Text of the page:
Pop songs from any era are infectious little bastards, I think. There’s a rotation on the local radio station, Clear Channel’s iron grip wearing the same few songs into the three tiny bones of our ears like barbed wire into an oak at the fence line. The 80’s station by me kind of ranges around and plays stuff from other decades. Tonight I was treated to a pair of tunes that make me twitch: “She’s So High,” by Tal Bachman, and “Jessie’s Girl,” by Rick Springfield. They’re catchy, yes, but the “girl” so crooningly sung about in each has no name, no personality– only an appearance and a status. An accessory for desire. I became a little bit frustrated and annoyed, and so went home and played through some of my own music– The Magnetic Fields came up, and I fared no better. And such things wouldn’t be a problem–everyone is the subject of their own story, and everyone else is merely an incidental actor in each other’s tale–except that women are consistently portrayed as faceless objects of desire in so many pop songs, rock songs, hip hop songs sung by men…
And men in women’s songs? They are actors. Often, they are the cause of the pain that many female artists express in song. Listen to Sheryl Crow’s music for many examples. Louise Post’s pains on Veruca Salt’s album “Resolver.” Ani DiFranco sings of strong women, but never that I’ve heard of a faceless sexualized man in her music, though she portrays many an asshole who is distinctly male. Others are perhaps a little more ambiguous.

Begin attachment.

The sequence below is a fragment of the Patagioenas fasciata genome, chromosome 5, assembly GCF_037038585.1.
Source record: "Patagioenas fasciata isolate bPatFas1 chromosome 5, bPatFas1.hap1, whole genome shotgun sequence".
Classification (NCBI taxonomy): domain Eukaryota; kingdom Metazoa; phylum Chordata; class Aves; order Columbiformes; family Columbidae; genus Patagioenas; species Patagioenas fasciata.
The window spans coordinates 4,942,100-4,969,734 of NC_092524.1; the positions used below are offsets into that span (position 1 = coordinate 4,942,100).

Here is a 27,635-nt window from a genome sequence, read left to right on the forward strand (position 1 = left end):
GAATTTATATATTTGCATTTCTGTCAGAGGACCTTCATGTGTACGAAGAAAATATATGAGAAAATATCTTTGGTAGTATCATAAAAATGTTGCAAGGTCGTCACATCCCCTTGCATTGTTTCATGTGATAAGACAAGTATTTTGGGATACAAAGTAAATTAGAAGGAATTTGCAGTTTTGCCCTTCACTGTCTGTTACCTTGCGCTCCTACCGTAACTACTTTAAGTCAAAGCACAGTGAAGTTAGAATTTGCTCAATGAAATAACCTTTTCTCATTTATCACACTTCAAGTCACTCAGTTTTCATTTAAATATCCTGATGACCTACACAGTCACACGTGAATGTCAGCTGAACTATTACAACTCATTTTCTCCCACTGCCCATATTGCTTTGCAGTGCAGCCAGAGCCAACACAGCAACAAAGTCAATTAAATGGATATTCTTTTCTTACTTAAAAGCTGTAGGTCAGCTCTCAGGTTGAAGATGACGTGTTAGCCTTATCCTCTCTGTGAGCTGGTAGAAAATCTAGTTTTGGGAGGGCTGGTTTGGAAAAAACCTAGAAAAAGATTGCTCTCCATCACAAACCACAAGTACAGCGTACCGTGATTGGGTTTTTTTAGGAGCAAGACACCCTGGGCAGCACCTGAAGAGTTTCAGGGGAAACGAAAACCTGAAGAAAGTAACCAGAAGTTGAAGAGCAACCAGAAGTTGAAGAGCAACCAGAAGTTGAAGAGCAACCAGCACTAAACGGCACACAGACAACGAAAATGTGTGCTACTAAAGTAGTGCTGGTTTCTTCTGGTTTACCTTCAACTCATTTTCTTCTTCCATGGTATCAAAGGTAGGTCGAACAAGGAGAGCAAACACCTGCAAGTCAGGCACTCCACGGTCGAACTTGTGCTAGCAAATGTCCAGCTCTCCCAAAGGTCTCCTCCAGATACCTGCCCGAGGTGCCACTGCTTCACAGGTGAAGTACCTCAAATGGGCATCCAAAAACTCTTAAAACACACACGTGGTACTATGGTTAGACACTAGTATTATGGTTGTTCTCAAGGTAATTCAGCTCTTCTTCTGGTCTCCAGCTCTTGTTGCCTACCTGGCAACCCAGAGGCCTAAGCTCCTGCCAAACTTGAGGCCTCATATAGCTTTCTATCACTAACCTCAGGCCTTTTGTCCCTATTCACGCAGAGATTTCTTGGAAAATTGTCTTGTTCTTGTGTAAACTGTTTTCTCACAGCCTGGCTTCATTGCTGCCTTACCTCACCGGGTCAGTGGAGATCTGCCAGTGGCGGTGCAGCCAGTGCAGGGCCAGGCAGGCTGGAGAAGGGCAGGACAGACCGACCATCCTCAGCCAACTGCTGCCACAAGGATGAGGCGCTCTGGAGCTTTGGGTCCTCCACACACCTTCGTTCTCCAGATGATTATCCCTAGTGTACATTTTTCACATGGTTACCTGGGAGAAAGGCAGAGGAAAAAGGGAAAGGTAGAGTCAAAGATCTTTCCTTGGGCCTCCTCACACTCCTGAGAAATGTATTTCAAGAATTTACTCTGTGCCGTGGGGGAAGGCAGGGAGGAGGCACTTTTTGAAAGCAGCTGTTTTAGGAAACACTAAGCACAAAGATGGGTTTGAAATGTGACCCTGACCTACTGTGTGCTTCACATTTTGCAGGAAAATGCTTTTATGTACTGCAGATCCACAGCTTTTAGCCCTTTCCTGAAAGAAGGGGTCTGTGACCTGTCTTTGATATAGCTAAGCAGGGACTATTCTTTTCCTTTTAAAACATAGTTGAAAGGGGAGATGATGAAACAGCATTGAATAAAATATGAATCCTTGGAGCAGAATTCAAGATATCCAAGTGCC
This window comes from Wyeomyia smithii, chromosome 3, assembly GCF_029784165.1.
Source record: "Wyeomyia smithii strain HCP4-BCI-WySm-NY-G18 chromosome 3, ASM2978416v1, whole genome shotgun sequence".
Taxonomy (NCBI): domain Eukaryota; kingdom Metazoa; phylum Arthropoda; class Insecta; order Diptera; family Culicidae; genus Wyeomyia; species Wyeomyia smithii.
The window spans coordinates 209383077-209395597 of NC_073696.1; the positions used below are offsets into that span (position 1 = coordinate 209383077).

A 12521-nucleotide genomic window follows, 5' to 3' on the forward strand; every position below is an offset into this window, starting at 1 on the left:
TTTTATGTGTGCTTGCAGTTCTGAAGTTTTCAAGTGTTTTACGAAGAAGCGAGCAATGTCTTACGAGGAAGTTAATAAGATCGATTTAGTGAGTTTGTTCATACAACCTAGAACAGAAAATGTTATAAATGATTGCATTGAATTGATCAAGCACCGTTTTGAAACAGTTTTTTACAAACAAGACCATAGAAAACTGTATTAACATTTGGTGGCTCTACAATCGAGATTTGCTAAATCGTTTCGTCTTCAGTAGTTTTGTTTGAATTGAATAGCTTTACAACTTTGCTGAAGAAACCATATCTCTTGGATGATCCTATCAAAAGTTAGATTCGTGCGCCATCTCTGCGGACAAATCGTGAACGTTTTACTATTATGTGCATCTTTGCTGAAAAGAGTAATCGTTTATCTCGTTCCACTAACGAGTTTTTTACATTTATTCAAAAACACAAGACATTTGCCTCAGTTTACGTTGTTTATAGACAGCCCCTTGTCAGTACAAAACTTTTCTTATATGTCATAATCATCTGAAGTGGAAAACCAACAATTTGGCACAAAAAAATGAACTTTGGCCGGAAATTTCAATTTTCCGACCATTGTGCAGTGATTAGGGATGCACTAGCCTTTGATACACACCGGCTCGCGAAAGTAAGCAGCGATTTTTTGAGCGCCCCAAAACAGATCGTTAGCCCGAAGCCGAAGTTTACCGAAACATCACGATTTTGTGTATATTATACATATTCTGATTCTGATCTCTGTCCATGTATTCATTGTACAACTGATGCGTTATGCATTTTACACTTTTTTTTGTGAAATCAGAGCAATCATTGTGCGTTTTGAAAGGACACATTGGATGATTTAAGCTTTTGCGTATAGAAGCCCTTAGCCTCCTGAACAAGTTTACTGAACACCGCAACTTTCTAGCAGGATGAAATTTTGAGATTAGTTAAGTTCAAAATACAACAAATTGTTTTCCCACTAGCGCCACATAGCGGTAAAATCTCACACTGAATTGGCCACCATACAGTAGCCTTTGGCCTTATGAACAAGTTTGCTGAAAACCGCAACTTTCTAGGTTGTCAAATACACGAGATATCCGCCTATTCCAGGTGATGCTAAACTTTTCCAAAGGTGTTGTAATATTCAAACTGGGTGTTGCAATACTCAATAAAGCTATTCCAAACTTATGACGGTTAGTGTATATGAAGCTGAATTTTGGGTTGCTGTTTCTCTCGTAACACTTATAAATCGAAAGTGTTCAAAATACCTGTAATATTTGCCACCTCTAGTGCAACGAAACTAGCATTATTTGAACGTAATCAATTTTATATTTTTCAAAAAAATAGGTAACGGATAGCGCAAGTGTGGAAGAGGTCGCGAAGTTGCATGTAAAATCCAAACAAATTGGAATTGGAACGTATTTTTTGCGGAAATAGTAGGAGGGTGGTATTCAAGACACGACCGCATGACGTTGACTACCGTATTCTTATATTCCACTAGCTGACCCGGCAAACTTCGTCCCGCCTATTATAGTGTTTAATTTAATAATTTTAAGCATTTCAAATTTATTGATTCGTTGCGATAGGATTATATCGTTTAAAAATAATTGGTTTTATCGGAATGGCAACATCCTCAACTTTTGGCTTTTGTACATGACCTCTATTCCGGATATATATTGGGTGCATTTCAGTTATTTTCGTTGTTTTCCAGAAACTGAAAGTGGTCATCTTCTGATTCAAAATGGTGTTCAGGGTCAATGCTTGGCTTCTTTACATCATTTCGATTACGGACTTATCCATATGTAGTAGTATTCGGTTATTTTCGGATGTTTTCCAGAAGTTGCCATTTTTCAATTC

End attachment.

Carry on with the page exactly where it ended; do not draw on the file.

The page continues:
I realized that this is something that sits uneasily in my mind. I have to shift its weight every now and again, think on it once more. Objectification, when it exists alongside other presentations, when it is shown as one portrayal of many, doesn’t strike me as terrible, because the expectation changes: the objectified party is not bound by that sole image of themselves– there are other models to emulate, other modes in which to exist. In isolation? It becomes the sole example. One is supposed to be like this narrowly defined image, and only this image– there is no other model, no other option to hold up and say, “See? We have all this at our fingertips from which to draw ideas about ourselves and our world’s interaction with those selves.” I think that what is damaging is the way such limited portrayals assign roles. I think perhaps the cure is a proliferation of alternative images.
So I decided to make a list. Lists are nice comforting things, at times. They give a sense of where things stand. This list is a list of all the songs I knew wherein a man was objectified for the female “gaze” (ear?) in a similar way to the literally thousands of songs that pose the reverse. I can only think of four, and three are by the same artist– the third only gains that status by the fact that the covering vocalist is a woman: “State Fair,” “The Olde Headboard,” and “High of Life,” all by Rasputina, and Bow Wow Wow’s recording of “I Want Candy,” by The Strangeloves. This troubles me more. There is a lot of music with which I am familiar, and this is all that comes immediately to mind. There is undoubtedly more out there– do you know any of it? Help me compile this list. Help me take apart these notions and hold them up to the light to see where the holes are. Help me lovingly dissect these notions of portrayal.